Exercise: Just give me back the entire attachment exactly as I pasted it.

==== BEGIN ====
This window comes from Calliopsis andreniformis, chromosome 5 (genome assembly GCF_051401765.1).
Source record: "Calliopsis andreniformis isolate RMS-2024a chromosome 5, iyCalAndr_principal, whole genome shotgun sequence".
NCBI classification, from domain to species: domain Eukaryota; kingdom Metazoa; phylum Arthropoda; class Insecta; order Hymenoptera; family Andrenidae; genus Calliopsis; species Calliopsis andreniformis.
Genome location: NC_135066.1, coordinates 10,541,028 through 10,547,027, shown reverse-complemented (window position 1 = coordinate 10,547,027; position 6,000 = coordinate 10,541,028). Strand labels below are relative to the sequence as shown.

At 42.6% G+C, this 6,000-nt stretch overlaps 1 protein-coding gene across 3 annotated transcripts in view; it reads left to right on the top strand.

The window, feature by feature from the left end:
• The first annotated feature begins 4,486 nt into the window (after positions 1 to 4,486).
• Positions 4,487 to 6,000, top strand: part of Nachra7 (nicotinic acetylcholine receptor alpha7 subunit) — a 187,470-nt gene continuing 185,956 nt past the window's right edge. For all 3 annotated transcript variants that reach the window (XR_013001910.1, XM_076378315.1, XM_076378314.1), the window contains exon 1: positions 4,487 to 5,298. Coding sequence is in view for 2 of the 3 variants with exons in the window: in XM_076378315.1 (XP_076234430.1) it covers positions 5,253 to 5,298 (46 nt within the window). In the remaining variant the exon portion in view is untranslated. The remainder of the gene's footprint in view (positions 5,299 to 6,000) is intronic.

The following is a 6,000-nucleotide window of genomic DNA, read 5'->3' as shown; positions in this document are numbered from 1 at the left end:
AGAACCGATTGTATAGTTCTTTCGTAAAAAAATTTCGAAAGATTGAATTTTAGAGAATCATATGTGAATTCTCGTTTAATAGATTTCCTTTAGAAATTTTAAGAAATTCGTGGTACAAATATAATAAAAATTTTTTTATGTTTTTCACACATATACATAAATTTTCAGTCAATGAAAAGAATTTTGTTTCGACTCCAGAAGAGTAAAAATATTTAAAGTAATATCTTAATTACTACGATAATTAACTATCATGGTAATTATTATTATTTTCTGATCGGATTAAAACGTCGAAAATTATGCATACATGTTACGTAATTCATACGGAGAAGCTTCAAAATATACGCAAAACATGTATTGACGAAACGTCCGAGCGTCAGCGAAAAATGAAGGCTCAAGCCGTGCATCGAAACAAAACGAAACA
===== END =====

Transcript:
This window comes from Calliopsis andreniformis, chromosome 5 (genome assembly GCF_051401765.1).
Source record: "Calliopsis andreniformis isolate RMS-2024a chromosome 5, iyCalAndr_principal, whole genome shotgun sequence".
NCBI classification, from domain to species: domain Eukaryota; kingdom Metazoa; phylum Arthropoda; class Insecta; order Hymenoptera; family Andrenidae; genus Calliopsis; species Calliopsis andreniformis.
Genome location: NC_135066.1, coordinates 10,541,028 through 10,547,027, shown reverse-complemented (window position 1 = coordinate 10,547,027; position 6,000 = coordinate 10,541,028). Strand labels below are relative to the sequence as shown.

At 42.6% G+C, this 6,000-nt stretch overlaps 1 protein-coding gene across 3 annotated transcripts in view; it reads left to right on the top strand.

The window, feature by feature from the left end:
• The first annotated feature begins 4,486 nt into the window (after positions 1 to 4,486).
• Positions 4,487 to 6,000, top strand: part of Nachra7 (nicotinic acetylcholine receptor alpha7 subunit) — a 187,470-nt gene continuing 185,956 nt past the window's right edge. For all 3 annotated transcript variants that reach the window (XR_013001910.1, XM_076378315.1, XM_076378314.1), the window contains exon 1: positions 4,487 to 5,298. Coding sequence is in view for 2 of the 3 variants with exons in the window: in XM_076378315.1 (XP_076234430.1) it covers positions 5,253 to 5,298 (46 nt within the window). In the remaining variant the exon portion in view is untranslated. The remainder of the gene's footprint in view (positions 5,299 to 6,000) is intronic.

The following is a 6,000-nucleotide window of genomic DNA, read 5'->3' as shown; positions in this document are numbered from 1 at the left end:
AGAACCGATTGTATAGTTCTTTCGTAAAAAAATTTCGAAAGATTGAATTTTAGAGAATCATATGTGAATTCTCGTTTAATAGATTTCCTTTAGAAATTTTAAGAAATTCGTGGTACAAATATAATAAAAATTTTTTTATGTTTTTCACACATATACATAAATTTTCAGTCAATGAAAAGAATTTTGTTTCGACTCCAGAAGAGTAAAAATATTTAAAGTAATATCTTAATTACTACGATAATTAACTATCATGGTAATTATTATTATTTTCTGATCGGATTAAAACGTCGAAAATTATGCATACATGTTACGTAATTCATACGGAGAAGCTTCAAAATATACGCAAAACATGTATTGACGAAACGTCCGAGCGTCAGCGAAAAATGAAGGCTCAAGCCGTGCATCGAAACAAAACGAAACA